Celebrations in Western Maine

In June we ordained three deacons and a transitional deacon at the Cathedral. Ben Wetherill was not able to participate in that ordination because his daughter was graduating from high school in June. So on Saturday, September 26, I ordained him to the diaconate at Church of the Good Shepherd, Rangeley.

Fall was definitely in the air as Gretchen and I made our way to Rangeley on Friday afternoon. The colors were spectacular, and the innkeeper at the Country Club Inn speculated that peak color would come in just a few days. Arriving the night before the ordination gave us the opportunity to meet and share a meal with Good Shepherd’s new rector, Jud Peeler and his wife, Sandy. We enjoyed a relaxed supper full of conversation about life in Rangeley and the Diocese of Maine.

Saturday began with a rehearsal at the church followed by some prayer time with Ben. Then at 1 p.m. we celebrated the baptismal ministry of the church and Ben’s ordination to the order of deacons. The music, some of it provided by Ben’s family, was accompanied by flute, guitar and organ. The Episcopal Church capable of throwing some wonderful liturgical parties, and this was certainly one of them.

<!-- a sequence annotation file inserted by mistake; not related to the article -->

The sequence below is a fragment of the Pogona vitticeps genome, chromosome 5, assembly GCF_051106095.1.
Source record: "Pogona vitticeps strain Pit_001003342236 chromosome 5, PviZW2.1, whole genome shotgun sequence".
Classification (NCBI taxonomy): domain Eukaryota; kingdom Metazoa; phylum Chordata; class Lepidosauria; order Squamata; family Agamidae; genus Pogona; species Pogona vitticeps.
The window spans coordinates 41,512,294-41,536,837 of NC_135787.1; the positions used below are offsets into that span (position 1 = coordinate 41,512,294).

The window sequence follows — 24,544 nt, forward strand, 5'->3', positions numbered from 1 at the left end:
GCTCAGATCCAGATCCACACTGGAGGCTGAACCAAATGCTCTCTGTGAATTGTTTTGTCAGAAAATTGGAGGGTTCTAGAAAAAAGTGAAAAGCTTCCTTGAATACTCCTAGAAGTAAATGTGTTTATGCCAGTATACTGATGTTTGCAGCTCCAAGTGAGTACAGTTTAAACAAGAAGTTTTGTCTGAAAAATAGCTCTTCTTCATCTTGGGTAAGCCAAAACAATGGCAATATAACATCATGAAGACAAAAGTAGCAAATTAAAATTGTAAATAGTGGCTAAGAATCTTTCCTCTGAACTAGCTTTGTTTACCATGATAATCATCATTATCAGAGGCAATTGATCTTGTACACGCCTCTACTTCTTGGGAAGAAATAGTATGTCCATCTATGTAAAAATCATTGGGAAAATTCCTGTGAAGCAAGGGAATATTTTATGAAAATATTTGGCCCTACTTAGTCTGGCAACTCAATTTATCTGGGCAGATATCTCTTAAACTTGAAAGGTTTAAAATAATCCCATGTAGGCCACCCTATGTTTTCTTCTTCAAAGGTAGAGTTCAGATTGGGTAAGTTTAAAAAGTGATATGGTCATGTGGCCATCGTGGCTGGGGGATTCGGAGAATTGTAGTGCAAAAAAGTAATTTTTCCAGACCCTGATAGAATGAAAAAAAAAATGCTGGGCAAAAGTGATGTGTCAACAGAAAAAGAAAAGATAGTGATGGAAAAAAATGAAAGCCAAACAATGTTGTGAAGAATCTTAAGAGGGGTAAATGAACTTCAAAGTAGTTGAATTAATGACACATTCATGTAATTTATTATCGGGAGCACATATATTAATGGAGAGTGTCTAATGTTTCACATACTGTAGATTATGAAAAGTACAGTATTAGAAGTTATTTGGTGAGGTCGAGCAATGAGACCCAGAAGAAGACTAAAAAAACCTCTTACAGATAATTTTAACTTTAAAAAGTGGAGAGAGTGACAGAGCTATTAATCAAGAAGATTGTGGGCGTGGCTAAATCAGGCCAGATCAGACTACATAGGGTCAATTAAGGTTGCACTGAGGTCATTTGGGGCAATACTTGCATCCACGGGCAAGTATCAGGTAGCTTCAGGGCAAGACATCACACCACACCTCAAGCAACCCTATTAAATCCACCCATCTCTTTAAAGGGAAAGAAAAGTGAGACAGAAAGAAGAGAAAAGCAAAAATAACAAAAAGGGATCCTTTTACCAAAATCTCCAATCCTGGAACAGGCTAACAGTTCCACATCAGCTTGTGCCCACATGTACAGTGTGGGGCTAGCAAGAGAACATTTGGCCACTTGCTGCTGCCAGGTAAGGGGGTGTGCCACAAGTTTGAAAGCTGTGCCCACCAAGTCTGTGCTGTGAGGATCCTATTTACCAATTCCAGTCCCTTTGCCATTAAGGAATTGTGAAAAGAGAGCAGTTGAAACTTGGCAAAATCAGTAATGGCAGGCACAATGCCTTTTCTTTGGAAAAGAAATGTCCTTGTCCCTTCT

After a sit down reception, Gretchen and I headed down the mountain to St. Luke’s, Wilton. We were the guests of the rector, Tim Walmer and Corey. After a little R&R, I met with the Vestry over supper.

St. Luke’s serves Wilton and Farmington and is involved in a number of ministries. For those who haven’t been there, St. Luke’s is a “recycled” Roman Catholic church with a gracious sense of light and space. But the church is a bit off the beaten path. So my conversation with the Vestry was about ways to get St. Luke’s presence before the larger community. We talked about ministry partnerships and use of their new website.

Sunday morning there was one service at 9 a.m. As part of the service, we celebrated confirmation and reception. I was particularly moved that the person being received is someone who was burned out of her home just two weeks ago. The St. Luke’s community has gathered round her, and she was firm in desire to be received in the Episcopal Church.

Our morning ended with a fine brunch and more conversation about life and ministry, particularly about the recent General Convention. The Episcopal Church is alive and well in Wilton.

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